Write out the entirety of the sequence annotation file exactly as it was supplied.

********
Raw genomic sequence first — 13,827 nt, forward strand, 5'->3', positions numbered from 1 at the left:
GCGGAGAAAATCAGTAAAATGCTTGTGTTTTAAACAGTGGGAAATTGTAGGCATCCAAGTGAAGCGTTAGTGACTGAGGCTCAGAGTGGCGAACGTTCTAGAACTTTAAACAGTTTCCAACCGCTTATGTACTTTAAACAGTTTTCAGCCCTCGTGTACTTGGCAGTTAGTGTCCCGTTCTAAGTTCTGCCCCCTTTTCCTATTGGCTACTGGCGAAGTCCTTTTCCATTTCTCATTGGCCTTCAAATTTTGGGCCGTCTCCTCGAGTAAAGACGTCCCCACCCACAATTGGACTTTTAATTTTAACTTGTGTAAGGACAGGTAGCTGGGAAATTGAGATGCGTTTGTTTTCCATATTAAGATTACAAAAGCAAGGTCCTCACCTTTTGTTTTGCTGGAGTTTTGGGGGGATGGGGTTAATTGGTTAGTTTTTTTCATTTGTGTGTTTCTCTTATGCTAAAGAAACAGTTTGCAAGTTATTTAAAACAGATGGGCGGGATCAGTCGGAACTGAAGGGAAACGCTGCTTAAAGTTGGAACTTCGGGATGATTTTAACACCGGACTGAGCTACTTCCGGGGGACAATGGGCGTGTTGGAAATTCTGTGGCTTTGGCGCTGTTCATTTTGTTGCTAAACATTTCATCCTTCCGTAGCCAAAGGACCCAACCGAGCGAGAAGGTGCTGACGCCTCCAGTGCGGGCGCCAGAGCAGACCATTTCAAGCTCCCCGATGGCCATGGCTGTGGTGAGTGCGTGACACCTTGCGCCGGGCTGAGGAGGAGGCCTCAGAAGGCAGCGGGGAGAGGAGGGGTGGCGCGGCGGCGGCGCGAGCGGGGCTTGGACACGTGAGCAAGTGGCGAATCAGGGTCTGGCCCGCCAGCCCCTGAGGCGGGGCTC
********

Raw genomic sequence first — 13,827 nt, forward strand, 5'->3', positions numbered from 1 at the left:
GCGGAGAAAATCAGTAAAATGCTTGTGTTTTAAACAGTGGGAAATTGTAGGCATCCAAGTGAAGCGTTAGTGACTGAGGCTCAGAGTGGCGAACGTTCTAGAACTTTAAACAGTTTCCAACCGCTTATGTACTTTAAACAGTTTTCAGCCCTCGTGTACTTGGCAGTTAGTGTCCCGTTCTAAGTTCTGCCCCCTTTTCCTATTGGCTACTGGCGAAGTCCTTTTCCATTTCTCATTGGCCTTCAAATTTTGGGCCGTCTCCTCGAGTAAAGACGTCCCCACCCACAATTGGACTTTTAATTTTAACTTGTGTAAGGACAGGTAGCTGGGAAATTGAGATGCGTTTGTTTTCCATATTAAGATTACAAAAGCAAGGTCCTCACCTTTTGTTTTGCTGGAGTTTTGGGGGGATGGGGTTAATTGGTTAGTTTTTTTCATTTGTGTGTTTCTCTTATGCTAAAGAAACAGTTTGCAAGTTATTTAAAACAGATGGGCGGGATCAGTCGGAACTGAAGGGAAACGCTGCTTAAAGTTGGAACTTCGGGATGATTTTAACACCGGACTGAGCTACTTCCGGGGGACAATGGGCGTGTTGGAAATTCTGTGGCTTTGGCGCTGTTCATTTTGTTGCTAAACATTTCATCCTTCCGTAGCCAAAGGACCCAACCGAGCGAGAAGGTGCTGACGCCTCCAGTGCGGGCGCCAGAGCAGACCATTTCAAGCTCCCCGATGGCCATGGCTGTGGTGAGTGCGTGACACCTTGCGCCGGGCTGAGGAGGAGGCCTCAGAAGGCAGCGGGGAGAGGAGGGGTGGCGCGGCGGCGGCGCGAGCGGGGCTTGGACACGTGAGCAAGTGGCGAATCAGGGTCTGGCCCGCCAGCCCCTGAGGCGGGGCTC